Though you’re likely familiar with the usefulness of the pentatonic scale, you may not realize just how versatile the major scale can be. It’s a great tool for soloing and songwriting. And if you want to dive in, you can explore its many modes, too. But first, let’s take a look at the basics.
1. What Makes Major Scales?
Before we jump into the major scale positions, let’s first ensure we understand what a major scale is. The major scale is a seven-note diatonic scale where your first note is the root note. It’s used in much of Western music and pop music especially.
As with all guitar scales, it takes some time to learn. But if you practice and apply yourself, you will soon be playing up and down the guitar fretboard. The major scale is also a great way to improve your knowledge of music theory and better understand chord progressions.
To play through a major scale, select a root note. We will start with C, so we’ll be going through the C major scale. (If you’re a little rusty on your understanding of musical concepts like the musical alphabet, now would be a good time to catch up.)
2. What Are the Steps?
You might think that the first seven notes you’ll play are C and every whole note that comes after it. But major scales are made up of whole and half steps.
You start with the root note and then move a whole step, a whole step, a half step, a whole step, a whole step, a whole step, and a half step. So the first seven notes look like this: W W H W W W H. When you’re playing guitar, mastering these intervals is not difficult. A whole step is two frets, and a half step is one fret.
To determine what major scale notes to play, first remember the musical alphabet: C C# D D# E F F# G G# A A# B. So if we start with C, a whole step would be D. The next whole step is E, then the half step is F.
Next are the three whole steps: G, then A, and then B. And finally, we take a half step to C (although it is an octave higher than the C we started with). Since the C major scale has no sharps or flats, it is usually the first major scale guitarists learn. If you want a video introduction as well, check out this interesting video.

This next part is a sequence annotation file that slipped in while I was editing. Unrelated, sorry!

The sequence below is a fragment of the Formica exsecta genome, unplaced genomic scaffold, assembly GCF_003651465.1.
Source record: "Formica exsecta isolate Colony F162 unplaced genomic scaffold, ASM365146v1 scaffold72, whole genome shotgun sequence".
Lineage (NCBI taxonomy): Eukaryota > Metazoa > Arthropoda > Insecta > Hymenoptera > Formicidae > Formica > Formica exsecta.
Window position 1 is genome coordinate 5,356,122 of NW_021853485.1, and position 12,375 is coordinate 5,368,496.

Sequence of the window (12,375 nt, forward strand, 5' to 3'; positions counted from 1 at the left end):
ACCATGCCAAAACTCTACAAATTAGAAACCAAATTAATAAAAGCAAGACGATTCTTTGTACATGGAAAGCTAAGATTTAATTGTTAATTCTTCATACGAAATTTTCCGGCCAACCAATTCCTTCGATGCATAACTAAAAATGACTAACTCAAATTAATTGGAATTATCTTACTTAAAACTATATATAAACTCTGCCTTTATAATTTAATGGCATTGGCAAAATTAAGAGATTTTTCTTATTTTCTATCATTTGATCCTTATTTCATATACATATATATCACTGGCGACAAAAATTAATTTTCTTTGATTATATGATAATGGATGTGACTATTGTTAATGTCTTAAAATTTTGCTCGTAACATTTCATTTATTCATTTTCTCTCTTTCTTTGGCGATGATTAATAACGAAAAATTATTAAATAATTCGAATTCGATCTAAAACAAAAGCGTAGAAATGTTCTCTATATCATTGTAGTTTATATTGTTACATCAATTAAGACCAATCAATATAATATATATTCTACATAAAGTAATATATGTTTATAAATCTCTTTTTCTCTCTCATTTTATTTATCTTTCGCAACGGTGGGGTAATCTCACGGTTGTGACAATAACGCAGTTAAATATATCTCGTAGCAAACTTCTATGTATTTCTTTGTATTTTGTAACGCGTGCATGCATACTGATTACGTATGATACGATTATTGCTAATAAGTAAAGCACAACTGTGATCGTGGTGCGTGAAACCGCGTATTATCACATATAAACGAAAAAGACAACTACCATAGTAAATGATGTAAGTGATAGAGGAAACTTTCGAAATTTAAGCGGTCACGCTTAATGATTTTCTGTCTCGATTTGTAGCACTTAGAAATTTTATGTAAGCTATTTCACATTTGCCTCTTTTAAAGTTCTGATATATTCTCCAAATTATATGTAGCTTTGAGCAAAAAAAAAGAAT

3. Major Scales With Sharps & Flats
The C major scale isn’t too difficult to grasp, largely because it’s easy to remember — it has no sharps or flats. But especially if you don’t have a background in music theory, it can be tough to remember which notes can be sharp or flat and which ones cannot. So let’s look at the G major scale. Here’s the whole musical alphabet starting with G:
G G# A A# B C C# D D# E F F#
And remember that the pattern for whole steps and half steps is W W H W W W H. So following the pattern of whole and half steps, The G major scale would be G A B C D E F#.
Similarly, we can derive the notes for the 12 major scales with the 12 chromatic notes as their root notes and their enharmonic equivalents. The table below shows them.
Try playing through the scale on one string if you have trouble remembering or visualizing the pattern of whole and half steps for the G major scale or another major scale (this cool video shows you a few one-string scales). Listen carefully to its sound — even casual ear training like this can make a big difference in your playing over time.
4. What Are Intervals?
If you’re a beginning or intermediate guitarist, you may have heard other players use terms like “fifth,” “third,” etc. These terms refer to intervals, which are essentially spaces between the notes on a given scale. In the seven-note C major scale, here are the intervals in order:
- Unison (the root note) – C
- Major 2nd – D
- Major 3rd – E
- Perfect 4th – F
- Perfect 5th – G
- Major 6th – A
- Major 7th – B
These intervals line up with the pattern of major scale steps — W W H W W W H. That means that there is a whole step between unison and the major 2nd, a whole step between the major 2nd and major 3rd, a half step in between the major 3rd and the perfect 4th, etc.